Wentworth campaign: Allegra Spender says Dave Sharma needs to ‘get out of the way’ after climate failures

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The independent candidate for the seat of Wentworth in Sydney’s east, Allegra Spender, has launched her campaign to take the blue ribbon Liberal seat with a message that action on the climate crisis is an economic as well as an environmental imperative.

Speaking to to a crowd of more than 450 at Paddington RSL on a wet Saturday, Spender said she had been motivated to run to be a voice that truly represented the concerns of Wentworth voters.

“Everyone knows we cannot afford one more electoral cycle of spin, denial and inaction on climate change, inaction on women’s representation and inaction on the economic opportunities of the green revolution,” she said.

“If the local member is not up to the task then he needs to get out of the way.”

Spender, whose father, John Spender, was a Liberal minister, and whose grandfather Sir Percy Spender served in the Menzies government, said that “today’s Liberal party was not the same party of my father and my grandfather”.

Wentworth MP Dave Sharma with the prime minister, Scott Morrison.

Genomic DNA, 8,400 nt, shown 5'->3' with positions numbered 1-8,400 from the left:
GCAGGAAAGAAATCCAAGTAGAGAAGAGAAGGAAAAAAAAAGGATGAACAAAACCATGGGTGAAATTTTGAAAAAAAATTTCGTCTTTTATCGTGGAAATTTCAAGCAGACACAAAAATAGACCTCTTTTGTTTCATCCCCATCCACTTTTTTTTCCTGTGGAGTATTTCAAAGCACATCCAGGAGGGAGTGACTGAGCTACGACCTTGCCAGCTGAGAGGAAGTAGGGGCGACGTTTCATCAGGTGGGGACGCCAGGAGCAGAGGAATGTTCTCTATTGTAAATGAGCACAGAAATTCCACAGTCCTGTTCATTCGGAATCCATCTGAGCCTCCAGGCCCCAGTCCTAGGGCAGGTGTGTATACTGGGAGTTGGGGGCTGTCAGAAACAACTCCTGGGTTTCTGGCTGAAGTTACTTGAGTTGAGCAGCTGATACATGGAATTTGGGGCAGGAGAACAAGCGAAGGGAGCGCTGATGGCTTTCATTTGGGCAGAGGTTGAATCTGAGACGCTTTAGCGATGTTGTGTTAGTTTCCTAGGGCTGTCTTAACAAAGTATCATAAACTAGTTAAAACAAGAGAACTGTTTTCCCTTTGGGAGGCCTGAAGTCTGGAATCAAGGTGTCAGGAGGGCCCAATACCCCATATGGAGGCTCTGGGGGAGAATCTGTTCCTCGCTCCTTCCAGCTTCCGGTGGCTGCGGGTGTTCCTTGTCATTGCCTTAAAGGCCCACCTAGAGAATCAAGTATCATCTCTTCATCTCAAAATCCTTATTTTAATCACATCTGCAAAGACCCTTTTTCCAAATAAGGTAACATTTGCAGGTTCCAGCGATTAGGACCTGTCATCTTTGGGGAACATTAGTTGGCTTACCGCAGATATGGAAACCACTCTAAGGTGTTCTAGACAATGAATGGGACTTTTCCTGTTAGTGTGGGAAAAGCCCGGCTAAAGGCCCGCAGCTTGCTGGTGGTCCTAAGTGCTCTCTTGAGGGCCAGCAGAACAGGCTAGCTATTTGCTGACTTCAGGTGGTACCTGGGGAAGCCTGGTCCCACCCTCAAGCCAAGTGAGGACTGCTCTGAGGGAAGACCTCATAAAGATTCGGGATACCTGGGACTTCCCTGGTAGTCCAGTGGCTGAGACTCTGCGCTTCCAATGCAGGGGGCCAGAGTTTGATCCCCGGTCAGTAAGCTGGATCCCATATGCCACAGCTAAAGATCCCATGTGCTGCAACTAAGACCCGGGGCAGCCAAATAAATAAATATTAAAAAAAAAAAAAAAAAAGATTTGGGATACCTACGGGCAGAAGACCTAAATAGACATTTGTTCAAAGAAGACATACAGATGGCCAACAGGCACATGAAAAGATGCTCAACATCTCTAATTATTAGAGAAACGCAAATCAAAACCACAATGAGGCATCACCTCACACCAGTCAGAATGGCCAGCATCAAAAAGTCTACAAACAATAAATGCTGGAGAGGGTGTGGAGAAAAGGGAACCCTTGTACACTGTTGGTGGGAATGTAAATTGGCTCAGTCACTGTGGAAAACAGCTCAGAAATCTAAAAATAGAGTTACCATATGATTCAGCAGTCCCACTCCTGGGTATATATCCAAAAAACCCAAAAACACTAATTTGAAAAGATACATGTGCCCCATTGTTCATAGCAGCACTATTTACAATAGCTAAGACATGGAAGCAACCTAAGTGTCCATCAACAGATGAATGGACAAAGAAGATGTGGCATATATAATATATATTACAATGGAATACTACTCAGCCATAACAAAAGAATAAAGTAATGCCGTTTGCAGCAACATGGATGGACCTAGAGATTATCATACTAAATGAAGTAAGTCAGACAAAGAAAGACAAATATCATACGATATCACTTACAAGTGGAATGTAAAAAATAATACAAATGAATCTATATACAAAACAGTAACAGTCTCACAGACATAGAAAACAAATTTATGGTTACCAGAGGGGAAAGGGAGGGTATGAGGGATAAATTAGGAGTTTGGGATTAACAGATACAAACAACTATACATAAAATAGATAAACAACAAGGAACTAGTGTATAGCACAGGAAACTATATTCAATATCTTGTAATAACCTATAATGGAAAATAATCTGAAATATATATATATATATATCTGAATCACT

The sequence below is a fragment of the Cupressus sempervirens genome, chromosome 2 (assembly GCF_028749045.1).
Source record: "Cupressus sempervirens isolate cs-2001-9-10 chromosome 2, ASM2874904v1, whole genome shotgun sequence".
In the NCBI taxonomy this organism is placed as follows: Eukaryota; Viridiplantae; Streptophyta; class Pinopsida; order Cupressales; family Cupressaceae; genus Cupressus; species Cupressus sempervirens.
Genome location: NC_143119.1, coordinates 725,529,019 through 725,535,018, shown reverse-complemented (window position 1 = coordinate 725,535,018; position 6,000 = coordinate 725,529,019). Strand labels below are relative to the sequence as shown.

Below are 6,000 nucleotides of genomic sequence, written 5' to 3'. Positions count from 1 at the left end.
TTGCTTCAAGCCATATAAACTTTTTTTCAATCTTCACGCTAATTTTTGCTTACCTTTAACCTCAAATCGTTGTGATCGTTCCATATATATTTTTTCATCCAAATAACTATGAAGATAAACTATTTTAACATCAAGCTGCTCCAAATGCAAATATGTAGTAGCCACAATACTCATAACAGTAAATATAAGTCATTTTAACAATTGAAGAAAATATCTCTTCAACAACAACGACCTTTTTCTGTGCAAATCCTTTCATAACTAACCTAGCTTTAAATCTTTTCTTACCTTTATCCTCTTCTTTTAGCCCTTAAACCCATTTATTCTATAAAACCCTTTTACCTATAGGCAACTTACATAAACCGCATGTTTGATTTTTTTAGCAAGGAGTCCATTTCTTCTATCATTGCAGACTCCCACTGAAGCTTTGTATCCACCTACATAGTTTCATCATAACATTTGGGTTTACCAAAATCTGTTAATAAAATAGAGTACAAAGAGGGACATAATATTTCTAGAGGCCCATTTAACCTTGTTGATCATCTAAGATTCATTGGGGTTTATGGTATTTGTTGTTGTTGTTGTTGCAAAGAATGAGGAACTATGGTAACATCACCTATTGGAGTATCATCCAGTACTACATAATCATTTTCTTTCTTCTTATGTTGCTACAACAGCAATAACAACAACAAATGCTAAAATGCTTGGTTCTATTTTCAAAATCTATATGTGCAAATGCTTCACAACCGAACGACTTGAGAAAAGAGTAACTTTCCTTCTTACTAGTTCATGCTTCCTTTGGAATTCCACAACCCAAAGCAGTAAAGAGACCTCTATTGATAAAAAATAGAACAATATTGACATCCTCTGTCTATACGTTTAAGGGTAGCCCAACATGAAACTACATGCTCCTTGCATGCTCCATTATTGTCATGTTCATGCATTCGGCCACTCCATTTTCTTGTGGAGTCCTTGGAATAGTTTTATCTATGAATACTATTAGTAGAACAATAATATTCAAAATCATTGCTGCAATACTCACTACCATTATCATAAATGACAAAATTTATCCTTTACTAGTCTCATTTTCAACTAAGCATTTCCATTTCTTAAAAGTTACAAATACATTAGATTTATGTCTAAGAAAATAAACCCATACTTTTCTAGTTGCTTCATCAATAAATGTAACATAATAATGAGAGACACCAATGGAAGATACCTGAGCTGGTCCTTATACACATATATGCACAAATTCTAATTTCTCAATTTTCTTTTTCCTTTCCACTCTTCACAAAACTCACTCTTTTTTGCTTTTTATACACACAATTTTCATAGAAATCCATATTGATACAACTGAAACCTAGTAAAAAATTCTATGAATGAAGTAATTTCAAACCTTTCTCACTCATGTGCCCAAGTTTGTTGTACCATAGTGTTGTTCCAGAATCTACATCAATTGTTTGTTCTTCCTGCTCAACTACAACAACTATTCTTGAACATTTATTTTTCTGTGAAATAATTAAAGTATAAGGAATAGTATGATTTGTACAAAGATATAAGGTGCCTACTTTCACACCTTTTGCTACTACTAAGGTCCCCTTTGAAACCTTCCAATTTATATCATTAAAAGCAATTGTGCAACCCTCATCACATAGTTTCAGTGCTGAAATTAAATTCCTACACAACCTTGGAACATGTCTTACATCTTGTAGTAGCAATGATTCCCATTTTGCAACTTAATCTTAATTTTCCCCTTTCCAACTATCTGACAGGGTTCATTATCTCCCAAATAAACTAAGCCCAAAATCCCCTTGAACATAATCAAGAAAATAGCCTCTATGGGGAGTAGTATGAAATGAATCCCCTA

Wentworth MP Dave Sharma with the prime minister, Scott Morrison. Photograph: Mark Kolbe/Getty Images

“Wentworth is not radical and I am not a radical at all. But there are those who are trying to paint me and this wave of independents as such.

“To them I would say: trying to protect the environment or our children is not a radical choice; ensuring that our businesses are at the forefront of innovation is not a radical choice; having equal representation of women and men in parliament is not a radical choice; and making sure that our institutions have transparency and integrity is not a radical choice.”

Spender said that she would be supporting the target advocated by the Business Council of Australia of between 46%-50% reduction in greenhouse gas emissions by 2030 and warned that unless Australia moved more swiftly in this decade it faced a “brutal transition” to a decarbonised economy after 2030.